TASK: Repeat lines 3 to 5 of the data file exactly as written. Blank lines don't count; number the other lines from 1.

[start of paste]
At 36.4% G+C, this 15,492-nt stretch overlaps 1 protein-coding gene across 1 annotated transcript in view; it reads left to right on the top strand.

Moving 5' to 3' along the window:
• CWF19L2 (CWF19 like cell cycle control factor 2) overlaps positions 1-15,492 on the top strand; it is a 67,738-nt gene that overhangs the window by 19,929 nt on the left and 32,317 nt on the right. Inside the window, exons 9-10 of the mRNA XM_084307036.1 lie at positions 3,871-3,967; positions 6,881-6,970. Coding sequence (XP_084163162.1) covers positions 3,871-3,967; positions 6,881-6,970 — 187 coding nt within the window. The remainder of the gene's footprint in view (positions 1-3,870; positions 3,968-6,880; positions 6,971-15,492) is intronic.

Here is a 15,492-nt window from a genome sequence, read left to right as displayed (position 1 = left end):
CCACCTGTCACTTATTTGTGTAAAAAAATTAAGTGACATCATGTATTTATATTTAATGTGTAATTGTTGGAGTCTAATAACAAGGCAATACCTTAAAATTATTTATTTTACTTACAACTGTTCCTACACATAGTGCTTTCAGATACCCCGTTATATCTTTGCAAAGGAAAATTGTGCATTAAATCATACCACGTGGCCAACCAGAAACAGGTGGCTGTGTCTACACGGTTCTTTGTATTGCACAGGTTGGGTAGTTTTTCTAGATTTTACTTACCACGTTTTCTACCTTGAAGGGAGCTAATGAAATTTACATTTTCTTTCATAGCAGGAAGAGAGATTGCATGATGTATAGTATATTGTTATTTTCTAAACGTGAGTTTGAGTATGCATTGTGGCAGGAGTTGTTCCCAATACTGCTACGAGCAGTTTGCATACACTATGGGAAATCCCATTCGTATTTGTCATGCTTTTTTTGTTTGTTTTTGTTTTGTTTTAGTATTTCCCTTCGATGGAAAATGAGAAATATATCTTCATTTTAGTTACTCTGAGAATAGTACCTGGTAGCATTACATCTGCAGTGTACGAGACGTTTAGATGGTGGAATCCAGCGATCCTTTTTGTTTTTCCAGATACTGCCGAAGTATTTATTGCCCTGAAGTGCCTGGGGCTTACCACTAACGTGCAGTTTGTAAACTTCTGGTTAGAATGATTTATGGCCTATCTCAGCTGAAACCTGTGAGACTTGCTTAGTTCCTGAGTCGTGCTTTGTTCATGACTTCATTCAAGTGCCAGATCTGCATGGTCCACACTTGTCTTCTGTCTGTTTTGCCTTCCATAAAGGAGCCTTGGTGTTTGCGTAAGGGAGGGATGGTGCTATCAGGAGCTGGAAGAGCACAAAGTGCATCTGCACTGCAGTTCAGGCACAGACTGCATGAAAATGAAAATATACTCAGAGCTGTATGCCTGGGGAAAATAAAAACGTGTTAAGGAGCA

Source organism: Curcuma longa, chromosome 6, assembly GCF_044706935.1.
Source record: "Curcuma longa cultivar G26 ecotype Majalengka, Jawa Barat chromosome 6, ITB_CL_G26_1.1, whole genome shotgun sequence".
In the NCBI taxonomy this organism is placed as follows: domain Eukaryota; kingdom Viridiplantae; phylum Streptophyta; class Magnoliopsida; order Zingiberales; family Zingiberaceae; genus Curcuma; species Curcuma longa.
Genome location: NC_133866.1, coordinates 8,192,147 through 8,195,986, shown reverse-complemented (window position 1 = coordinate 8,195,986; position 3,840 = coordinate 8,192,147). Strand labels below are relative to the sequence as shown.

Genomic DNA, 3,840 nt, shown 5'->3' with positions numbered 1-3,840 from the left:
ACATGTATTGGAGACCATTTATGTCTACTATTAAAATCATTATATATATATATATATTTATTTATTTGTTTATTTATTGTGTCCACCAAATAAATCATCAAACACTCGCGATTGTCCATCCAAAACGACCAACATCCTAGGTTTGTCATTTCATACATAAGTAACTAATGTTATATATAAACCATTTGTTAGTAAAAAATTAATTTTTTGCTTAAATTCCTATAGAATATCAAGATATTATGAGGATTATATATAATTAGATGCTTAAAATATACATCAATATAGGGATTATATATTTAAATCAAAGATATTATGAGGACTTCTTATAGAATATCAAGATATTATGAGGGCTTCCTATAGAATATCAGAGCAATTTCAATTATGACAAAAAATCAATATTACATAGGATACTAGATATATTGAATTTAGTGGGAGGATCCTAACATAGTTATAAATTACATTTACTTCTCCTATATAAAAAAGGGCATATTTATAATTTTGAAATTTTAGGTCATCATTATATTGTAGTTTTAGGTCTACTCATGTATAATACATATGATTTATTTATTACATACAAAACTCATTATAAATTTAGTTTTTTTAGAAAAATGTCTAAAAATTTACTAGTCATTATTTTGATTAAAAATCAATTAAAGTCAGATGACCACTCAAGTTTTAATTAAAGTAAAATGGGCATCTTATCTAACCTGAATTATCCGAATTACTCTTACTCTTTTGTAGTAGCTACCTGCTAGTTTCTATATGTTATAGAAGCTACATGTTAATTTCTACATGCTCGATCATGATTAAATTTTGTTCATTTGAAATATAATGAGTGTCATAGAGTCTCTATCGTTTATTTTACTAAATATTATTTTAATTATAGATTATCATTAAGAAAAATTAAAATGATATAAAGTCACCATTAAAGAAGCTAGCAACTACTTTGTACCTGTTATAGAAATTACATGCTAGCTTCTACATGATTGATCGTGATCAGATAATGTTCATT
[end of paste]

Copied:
• CWF19L2 (CWF19 like cell cycle control factor 2) overlaps positions 1-15,492 on the top strand; it is a 67,738-nt gene that overhangs the window by 19,929 nt on the left and 32,317 nt on the right. Inside the window, exons 9-10 of the mRNA XM_084307036.1 lie at positions 3,871-3,967; positions 6,881-6,970. Coding sequence (XP_084163162.1) covers positions 3,871-3,967; positions 6,881-6,970 — 187 coding nt within the window. The remainder of the gene's footprint in view (positions 1-3,870; positions 3,968-6,880; positions 6,971-15,492) is intronic.

Here is a 15,492-nt window from a genome sequence, read left to right as displayed (position 1 = left end):
CCACCTGTCACTTATTTGTGTAAAAAAATTAAGTGACATCATGTATTTATATTTAATGTGTAATTGTTGGAGTCTAATAACAAGGCAATACCTTAAAATTATTTATTTTACTTACAACTGTTCCTACACATAGTGCTTTCAGATACCCCGTTATATCTTTGCAAAGGAAAATTGTGCATTAAATCATACCACGTGGCCAACCAGAAACAGGTGGCTGTGTCTACACGGTTCTTTGTATTGCACAGGTTGGGTAGTTTTTCTAGATTTTACTTACCACGTTTTCTACCTTGAAGGGAGCTAATGAAATTTACATTTTCTTTCATAGCAGGAAGAGAGATTGCATGATGTATAGTATATTGTTATTTTCTAAACGTGAGTTTGAGTATGCATTGTGGCAGGAGTTGTTCCCAATACTGCTACGAGCAGTTTGCATACACTATGGGAAATCCCATTCGTATTTGTCATGCTTTTTTTGTTTGTTTTTGTTTTGTTTTAGTATTTCCCTTCGATGGAAAATGAGAAATATATCTTCATTTTAGTTACTCTGAGAATAGTACCTGGTAGCATTACATCTGCAGTGTACGAGACGTTTAGATGGTGGAATCCAGCGATCCTTTTTGTTTTTCCAGATACTGCCGAAGTATTTATTGCCCTGAAGTGCCTGGGGCTTACCACTAACGTGCAGTTTGTAAACTTCTGGTTAGAATGATTTATGGCCTATCTCAGCTGAAACCTGTGAGACTTGCTTAGTTCCTGAGTCGTGCTTTGTTCATGACTTCATTCAAGTGCCAGATCTGCATGGTCCACACTTGTCTTCTGTCTGTTTTGCCTTCCATAAAGGAGCCTTGGTGTTTGCGTAAGGGAGGGATGGTGCTATCAGGAGCTGGAAGAGCACAAAGTGCATCTGCACTGCAGTTCAGGCACAGACTGCATGAAAATGAAAATATACTCAGAGCTGTATGCCTGGGGAAAATAAAAACGTGTTAAGGAGCA